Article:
13. I stopped going Italy years ago because although the ingredients are stellar, the methods and recipes tend to be stuck in the past. Its not that the food is bad far from it – its just dull & conservative. I found myself of a quick weekend break to Venice last week – possibly making the food choice even worse. I ate in a couple of places: da Fiore & Met – one was stunning, the other not da Fiore – salad of thinly sliced baby artichokes with orange & truffled cheese. Hard to eat more that a couple of mouthfuls – my tongue was so bored it almost fell asleep. Followed by shrimp & pasta slightly wider than linguine which was baked – frankly – “tuna” bake by another name. Main was monkfish wrapped in parma & leek served with potatoes which had the core removed & filled with breadcrumbs (so something like that). Fine – but no better than fine. I guess someone loves this place – but not me. The Met (in the Metropolitan Hotel) was an entirely different affair. The menu was modern & progressive and came in a dizzying array of sizes – ALC & a couple of different tasting menus. I went for the surprise menu – nothing listed or even hinted at. First – small cup of deer consommé – lovely deep flavour & superb length – minor quibble was that it tasted a little “fatty” Onslaught of breads – large tray all to myself – very dangerous – god know how I resisted. Martini glass will bottom 1/3rd filled with cocktail Rossini & the rest foam of prosecco – hidden inside was a large plump oyster. Simply wonderful – great combinations of sour & bitter & salt with occasional splash of sweetness. Small glass with four layers – bottom was lemony-grapefruit-type jelly; yogurt; large amount of prawns sous vide so thus appearing raw and avocado foam atop. Prawn cocktail-ish with a modern and welcome twist. Disk of cuttle fish ink jelly with some fried cuttle fish with raisin ice cream and some of the tiniest fried griolles I;ve ever seen – a definite wow. Visually stunning. Puree of red pear (or pear poached & pureed with red wine or port?) with “raw” meringue disk and foie gras ice cream. Very unusual – loved the FG but not sure about the meringue. Red mullet sandwich – couple of small pieces of mullet with some roast tomato flesh as the filling. Coconut & lemon grass foam/soup poured over. Some mint oil drops here there. Utterly delicious although mint was lost Two soups served in two spoons – one was wrapped in a skin & burst in your mouth at the slightest pressure. I have no idea what the other was but I’d like another The next dish defies description – but it have purees, dill & rosemary and small fan like structures made out of puffed rice. Again, delicious. Mini-hamburger – tiny bap filled with venison burger on a bed of pesto & tomato. The only dish I really didn’t like. Basil & apply sorbet-come-smoothy served with a straw and stack of tiny fillet beef with langoustine sous vide style. Came with some dill which over powered the dish. Terrine of eel served with caramelised banana (joke of eel shape) – sauce was puree of hare. Very strong earthy flavours. Artichoke mouse with almonds – I have no memory of this but its it my notes so I must have eaten something Cuttlefish carbonara but without pasta – definitely a star dish – the fish was cut to look like pasta with dice of ham folded in & the sauces of cream and of egg dabbed here & there. A winner if ever there was one. A few sliced of tuna very lightly seared with some strawberries on a bed of onion & strawberry marmalade. Raw pistachios added colour but were lost within the other strong & surprising harmonious dish. Pigeon breast stuffed with salmon mouse on what looked like a a savoury bread & butter pudding. It came with a coffee sauce which was wrong in almost every way – for a start – it still had grinds in it. The salmon mouse added nothing Martini glass with espresso – it came with curry ice cream which sat on an inverted spun sugar hemisphere which nested in the glass. The melting ice cream sweetened the coffee as did the spun sugar bits when they broke. Fun of a little confusing taste wise Last was a crème brulee infused with tobacco with little gin jelly pieces and many other things all mixed in. Not to my taste at all. I saw the petit fours on another table and had to plead with them to not brine me any. There were a couple of other courses but I can’t read my notes. Overall – what a stunning meal – a few off moment here & there but this is well worth seeking out. Give yourself 4 hours – sit back & watch the culinary fireworks.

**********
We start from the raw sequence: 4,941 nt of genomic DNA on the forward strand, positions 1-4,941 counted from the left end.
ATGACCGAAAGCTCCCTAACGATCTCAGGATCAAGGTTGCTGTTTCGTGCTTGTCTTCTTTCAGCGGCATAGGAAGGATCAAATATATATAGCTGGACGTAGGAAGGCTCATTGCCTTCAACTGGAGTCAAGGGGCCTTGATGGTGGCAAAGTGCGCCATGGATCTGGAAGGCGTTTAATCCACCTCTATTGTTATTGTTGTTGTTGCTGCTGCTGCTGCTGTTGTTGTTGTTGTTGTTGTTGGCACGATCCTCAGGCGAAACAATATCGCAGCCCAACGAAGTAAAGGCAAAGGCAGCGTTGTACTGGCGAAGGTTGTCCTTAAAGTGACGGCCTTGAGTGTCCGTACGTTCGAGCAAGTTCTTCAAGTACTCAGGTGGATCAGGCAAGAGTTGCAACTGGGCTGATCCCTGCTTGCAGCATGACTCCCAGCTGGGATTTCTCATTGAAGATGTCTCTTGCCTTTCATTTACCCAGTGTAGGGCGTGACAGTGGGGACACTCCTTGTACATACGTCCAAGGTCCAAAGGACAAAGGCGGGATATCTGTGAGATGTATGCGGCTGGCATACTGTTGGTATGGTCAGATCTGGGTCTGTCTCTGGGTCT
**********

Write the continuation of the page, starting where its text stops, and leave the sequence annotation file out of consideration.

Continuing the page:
14. For completeness - here's a link to a report from el bulli in Seville. Simply staggering: el bulli - Seville - Dec 2006